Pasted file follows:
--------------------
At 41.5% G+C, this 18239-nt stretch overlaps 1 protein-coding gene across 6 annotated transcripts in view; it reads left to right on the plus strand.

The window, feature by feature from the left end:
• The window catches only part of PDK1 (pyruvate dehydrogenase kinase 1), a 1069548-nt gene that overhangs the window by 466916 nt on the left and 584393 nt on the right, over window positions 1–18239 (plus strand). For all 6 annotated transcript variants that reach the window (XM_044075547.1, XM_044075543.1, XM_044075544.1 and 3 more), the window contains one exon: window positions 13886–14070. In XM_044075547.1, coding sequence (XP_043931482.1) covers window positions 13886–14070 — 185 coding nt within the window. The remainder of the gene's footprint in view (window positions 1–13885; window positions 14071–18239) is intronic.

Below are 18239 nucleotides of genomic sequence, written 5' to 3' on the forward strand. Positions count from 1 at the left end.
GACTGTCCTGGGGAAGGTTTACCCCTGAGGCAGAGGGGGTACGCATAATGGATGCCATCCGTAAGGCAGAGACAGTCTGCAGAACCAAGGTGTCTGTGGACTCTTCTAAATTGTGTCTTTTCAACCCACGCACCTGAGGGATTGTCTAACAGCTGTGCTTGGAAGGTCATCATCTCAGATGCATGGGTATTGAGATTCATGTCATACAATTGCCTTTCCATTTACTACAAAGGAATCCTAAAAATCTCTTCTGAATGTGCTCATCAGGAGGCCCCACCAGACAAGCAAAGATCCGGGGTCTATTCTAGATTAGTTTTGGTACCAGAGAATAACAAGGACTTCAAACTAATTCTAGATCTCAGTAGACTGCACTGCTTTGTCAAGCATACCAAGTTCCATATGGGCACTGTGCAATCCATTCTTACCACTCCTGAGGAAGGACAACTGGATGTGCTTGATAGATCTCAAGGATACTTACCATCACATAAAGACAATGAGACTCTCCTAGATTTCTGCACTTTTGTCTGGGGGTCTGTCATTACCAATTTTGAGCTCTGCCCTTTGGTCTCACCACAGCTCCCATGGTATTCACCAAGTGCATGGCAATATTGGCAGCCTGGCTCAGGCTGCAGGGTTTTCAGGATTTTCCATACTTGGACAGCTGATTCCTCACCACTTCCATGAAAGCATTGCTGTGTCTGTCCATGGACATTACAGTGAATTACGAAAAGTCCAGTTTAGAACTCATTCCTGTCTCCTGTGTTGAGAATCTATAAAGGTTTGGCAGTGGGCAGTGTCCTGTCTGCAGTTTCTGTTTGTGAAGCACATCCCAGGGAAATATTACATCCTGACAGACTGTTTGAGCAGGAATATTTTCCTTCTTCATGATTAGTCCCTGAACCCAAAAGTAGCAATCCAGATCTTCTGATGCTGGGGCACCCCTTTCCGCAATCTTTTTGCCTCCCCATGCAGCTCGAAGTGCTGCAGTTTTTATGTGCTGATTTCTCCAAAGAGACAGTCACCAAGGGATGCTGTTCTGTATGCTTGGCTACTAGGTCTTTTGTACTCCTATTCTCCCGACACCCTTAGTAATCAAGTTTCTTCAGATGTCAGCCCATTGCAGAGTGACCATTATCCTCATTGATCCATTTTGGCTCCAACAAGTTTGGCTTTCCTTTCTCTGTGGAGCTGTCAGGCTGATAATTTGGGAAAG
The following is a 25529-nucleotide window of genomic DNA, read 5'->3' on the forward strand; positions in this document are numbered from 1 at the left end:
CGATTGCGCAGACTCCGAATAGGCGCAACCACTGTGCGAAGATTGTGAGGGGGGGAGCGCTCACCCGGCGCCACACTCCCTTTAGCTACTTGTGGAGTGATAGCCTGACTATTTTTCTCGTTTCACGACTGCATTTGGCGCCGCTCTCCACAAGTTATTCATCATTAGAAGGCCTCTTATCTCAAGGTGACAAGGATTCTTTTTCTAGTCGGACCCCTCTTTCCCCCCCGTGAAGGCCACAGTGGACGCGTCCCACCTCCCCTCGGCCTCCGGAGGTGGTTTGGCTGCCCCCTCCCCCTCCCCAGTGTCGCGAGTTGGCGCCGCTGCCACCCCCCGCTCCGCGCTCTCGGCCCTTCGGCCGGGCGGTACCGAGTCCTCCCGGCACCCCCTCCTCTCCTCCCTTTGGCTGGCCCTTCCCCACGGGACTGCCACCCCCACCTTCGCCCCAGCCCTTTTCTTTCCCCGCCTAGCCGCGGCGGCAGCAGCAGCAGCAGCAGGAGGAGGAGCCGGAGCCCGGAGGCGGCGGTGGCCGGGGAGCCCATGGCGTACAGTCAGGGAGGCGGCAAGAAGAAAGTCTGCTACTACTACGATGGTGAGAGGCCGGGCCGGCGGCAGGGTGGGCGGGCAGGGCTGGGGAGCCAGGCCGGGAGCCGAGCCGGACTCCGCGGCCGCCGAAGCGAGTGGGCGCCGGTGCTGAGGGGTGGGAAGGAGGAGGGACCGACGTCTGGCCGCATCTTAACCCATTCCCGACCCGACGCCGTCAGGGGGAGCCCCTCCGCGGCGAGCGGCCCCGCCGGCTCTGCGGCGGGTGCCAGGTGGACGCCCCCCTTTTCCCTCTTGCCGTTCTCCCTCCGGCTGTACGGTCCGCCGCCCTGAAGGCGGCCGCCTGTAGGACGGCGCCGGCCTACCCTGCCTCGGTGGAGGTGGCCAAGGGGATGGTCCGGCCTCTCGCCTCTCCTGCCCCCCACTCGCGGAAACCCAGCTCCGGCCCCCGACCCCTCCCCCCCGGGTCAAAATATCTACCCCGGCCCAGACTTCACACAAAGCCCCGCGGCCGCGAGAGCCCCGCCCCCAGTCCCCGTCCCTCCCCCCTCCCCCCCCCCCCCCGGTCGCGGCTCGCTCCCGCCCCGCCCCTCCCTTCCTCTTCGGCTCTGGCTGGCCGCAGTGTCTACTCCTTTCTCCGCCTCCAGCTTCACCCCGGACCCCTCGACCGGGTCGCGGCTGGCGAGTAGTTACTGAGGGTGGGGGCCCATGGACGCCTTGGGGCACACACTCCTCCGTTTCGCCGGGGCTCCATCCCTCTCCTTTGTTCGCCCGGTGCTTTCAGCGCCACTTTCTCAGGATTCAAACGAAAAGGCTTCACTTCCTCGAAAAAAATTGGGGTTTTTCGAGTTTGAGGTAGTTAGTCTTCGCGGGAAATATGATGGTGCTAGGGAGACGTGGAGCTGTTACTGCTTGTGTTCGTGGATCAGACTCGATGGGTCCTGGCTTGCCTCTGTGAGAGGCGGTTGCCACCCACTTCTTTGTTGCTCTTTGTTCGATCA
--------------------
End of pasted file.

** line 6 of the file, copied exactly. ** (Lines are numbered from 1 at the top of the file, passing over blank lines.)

The following is a 25529-nucleotide window of genomic DNA, read 5'->3' on the forward strand; positions in this document are numbered from 1 at the left end: